Polycystic Ovarian Syndrome (PCOS)
What is Polycystic Ovarian Syndrome or PCOS?
Polycystic ovarian syndrome, also known as PCOS, is a chronic condition associated with hormonal imbalance. Poly means many, cystic implies presence of cysts over ovaries and syndrome implies presence of multiple associated symptoms. In this condition, the ovaries stop responding to normal hormonal cues from the master gland of the body i.e. the Pituitary Gland and instead of rupturing to release an egg, they continue to grow and become cysts
(Image courtesy https://www.research.bayer.com/en/polycystic-ovary-syndrome-therapy.aspx)
Who gets it?
PCOS affects about 1 in 10 women in the child- bearing age group (15 to 45 years). Females with relatives affected with it are more likely to be suffering from it.
How would I know if I have it?
If you are in the child- bearing age group and are suffering from any or all of these symptoms, you would need to be evaluated for PCOS:
- Irregular periods
- Hair loss from scalp
- Unwanted hair growth over face or other body parts
- Skin tags
- Dark skin patches
- Weight gain
(Image courtesy https://blog.cysterwigs.com/introduction-to-polycystic-ovarian-syndrome-pcos/)
PCOS is a syndrome complex ranging from mild disease in which there may be no symptoms at all or just 1 of the above symptoms to severe disease in which you may have all the associated symptoms.
Why do these symptoms occur?
In PCOS, our ovaries are covered with multiple cysts that release various hormones such as testosterone, progesterone, prolactin, insulin etc. These hormones are responsible for causing the above symptoms in our body.
It may also be associated with raised blood pressure, cholesterol and blood sugar levels.
Does PCOS affect my ability to become pregnant?
Yes, the hormonal abnormalities taking place in the body, not only affects the ability to conceive but to also carry a baby to term.
PCOS & Skin
Disease activity in PCOS is very closely related to skin symptoms.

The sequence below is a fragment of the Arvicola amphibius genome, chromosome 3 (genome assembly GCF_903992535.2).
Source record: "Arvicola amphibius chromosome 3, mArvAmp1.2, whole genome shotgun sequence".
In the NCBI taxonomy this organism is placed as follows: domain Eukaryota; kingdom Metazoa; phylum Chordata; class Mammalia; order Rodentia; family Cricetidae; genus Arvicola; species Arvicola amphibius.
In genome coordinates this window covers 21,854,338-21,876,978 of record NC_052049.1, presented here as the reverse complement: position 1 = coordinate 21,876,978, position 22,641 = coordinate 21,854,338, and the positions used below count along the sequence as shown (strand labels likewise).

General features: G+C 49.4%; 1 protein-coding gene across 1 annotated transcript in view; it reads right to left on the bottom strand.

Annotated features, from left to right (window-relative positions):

- Adult acne, not responding to conventional treatments, is one of the major predictors of PCOS and has to be evaluated thoroughly. Your skin may have been absolutely clear during teenage but with PCOS you could be getting bad eruptions on the face in your late 30’s or 40’s.
If this sounds like your story, don’t worry, there are various treatment options available these days which will help you clear your skin like magic! Just see your dermatologist at the earliest before these eruptions turn into marks and scars.
- Hirsutism or unwanted hair growth over the face or the body which is more than what would be expected in you because of your genes, is another predictor of PCOS. It could be of recent onset or can be there since long.
The ideal way to manage hirsutism in a case of PCOS is to do multiple (8-10) sessions of Laser hair reduction along with treatment of the hormonal imbalances. Laser can only remove the follicles active at present but cannot stop future follicles from getting active because of the hormonal fluctuations. Therefore, if your have gotten more than 10-12 sessions of Laser hair reduction but your growth just doesn’t seem to be reducing, then discuss with your treating dermatologist and get yourself evaluated for hormonal abnormalities.
- Hair loss– This condition is also known as Androgenetic Alopecia or Female pattern hair loss. In this, Hair thinning begins at the parting on the crown of the head and gradually spreads to involve most of the top of the head so that the scalp starts being visible. Eventually, this hair loss can become severe leading to near baldness. Hair thinning from PCOS is treated by orally and/or topically taking anti-androgens and topical minoxidil solutions.
- Pigmentation– PCOS can lead to formation of dark thick patches over the neck, underarms and thighs. This is also known as Pseudoacanthosis nigricans. These are usually treated with medicated creams, peels and oral antiandrogenic medications.
How is PCOS diagnosed?
PCOS is usually diagnosed by an ultrasound of your pelvis and blood tests for raised hormone levels such as serum Testosterone, DHEAS, Anti-Muellerian Hormone, LH:FSH ratio etc. These tests may come out to be normal in mild cases but need to be observed and repeated regularly.
How can PCOS be treated?
PCOS is considered to be a lifestyle disorder. Approaching PCOS and skin issues requires a multi-level approach. You should avoid avoid sugars, refined carbohydrates, trans fats, dairy, and non-organic meat.
Mild disease may not require any medications but only a change in our lifestyle in the form of healthy diet, exercise, avoidance of alcohol and smoking, whereas, a more severe form would require you to take hormonal treatment for a period of time. Since it is a chronic disorder, long term follow up and maintenance is required. However, that does not mean that you will be taking hormonal pills throughout your life.
To make a decision on the best line of management to help you you’re your health and skin and hair related, discuss your options with your dermatologist and gynaecologist. They will formulate the best treatment plan and help you get the best quality health care.